When it is seen how a two-dimensional picture can represent a three-dimensional subject, or how in statuary without loss of the value as art, dimensions are shrunk or expanded below or above those of reality then the artificiality of these forms of art are its obvious characteristics. The artist paints not what he sees but from a sub-conscious which tells his hand to register the emotion a scene conjures in it. This is not realism but it can be good art. I must say, in passing, that it would help if some painters would issue a guide to the operation of their sub-conscious; it is not always easy to join in as it were. Is it, as a final example, necessary to call attention to the artificiality of the theatre and to its impact as an art?

This may seem to have wandered a long way from hi-fi, but surely not. Surely in broadcasting there is on the one hand an artist creating a programme and upon the other the person upon whom an effect is produced and between the two a medium, a means, indeed, an artificiality, namely the technique of 'reproduction'. In television, as in the film, it is again the two-dimensional image that creates a three dimensional impression; in sound it is more usually the point not the diffused source which stimulates the listeners sensibilities. And provided always that these artificialities are such as to convey reality without precisely reproducing it, and provided in so doing at least some of those who look or listen are moved, and provided, in other words, their sensibilities are awakened, what more is required?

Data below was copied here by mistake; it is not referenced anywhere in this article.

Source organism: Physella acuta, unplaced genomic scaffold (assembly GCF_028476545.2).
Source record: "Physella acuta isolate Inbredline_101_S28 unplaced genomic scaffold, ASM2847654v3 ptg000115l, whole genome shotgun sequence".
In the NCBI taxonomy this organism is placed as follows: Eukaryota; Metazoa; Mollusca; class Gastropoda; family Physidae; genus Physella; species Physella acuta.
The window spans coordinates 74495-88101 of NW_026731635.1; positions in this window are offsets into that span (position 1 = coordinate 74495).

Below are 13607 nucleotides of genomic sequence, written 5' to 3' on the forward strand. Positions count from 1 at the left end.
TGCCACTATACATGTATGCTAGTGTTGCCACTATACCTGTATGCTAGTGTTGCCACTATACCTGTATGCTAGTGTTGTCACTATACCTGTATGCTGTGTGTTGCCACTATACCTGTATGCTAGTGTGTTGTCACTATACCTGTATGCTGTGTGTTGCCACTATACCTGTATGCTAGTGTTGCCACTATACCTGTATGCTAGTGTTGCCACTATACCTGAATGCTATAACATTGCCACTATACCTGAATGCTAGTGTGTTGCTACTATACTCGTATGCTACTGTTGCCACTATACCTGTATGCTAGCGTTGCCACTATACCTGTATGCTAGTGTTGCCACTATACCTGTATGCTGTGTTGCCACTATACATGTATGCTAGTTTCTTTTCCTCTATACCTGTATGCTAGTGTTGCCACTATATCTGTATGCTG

But if the artificiality of reproduction has added to it the distractions of dissonances and the peevish introduction of irrelevant noise then its value as an art is at least reduced, in some cases destroyed. So in discussing hi-fi, I would count it of greater importance to consider chiefly the effect of the generation of harmonics, and combination tones and the presence of noise than what, in a cynical mood, I describe as the sales gimmick of stereophony.

Fig. 2. Fletcher-Munson curves of the upper and lower limits of hearing, with superimposed (dotted) response curves of a poor-quality receiver at two different volume levels.
Based on Fig. 70, p. 141 of 'Speech and Hearing', Harry Fletcher, (Macmillan and Co., 1929).

In discussing the kind of distortion I have in mind it helps to consider the graphs of Fig. 2. In this figure the ordinate represents pressure (a scale of decibels is also shown) and the abscissa: frequency on a log scale. The upper full-line graph shows sound intensities at which the ear experiences pain, or which stimulate the sensation of feeling; the threshold of feeling is therefore the intensity at which the listener starts to experience painful sensations.

The lower graph delineates the threshold of audibility, intensities less than those shown by the graph are inaudible. It is remarkable that the maximum pressure at the threshold of feeling is some 130dB greater than the minimum of audibility. The ratio of fortissimo to pianissimo of a symphony orchestra is of the order of 80dB. The contrast ratio of hi-fi reproduction is of the order of 40dB at maximum; if it were more faithful to the original with respect to contrast ratio pianissimo passages would be masked or spoiled by noise. Fi cannot be so hi as some would believe.

The upper broken-line graph in Fig. 2 is drawn to illustrate the performance of a poor quality receiver; typically one designed for medium wave reception or perhaps one of those little snarlers that use transistors and pick up anything anywhere without visible means of aerial.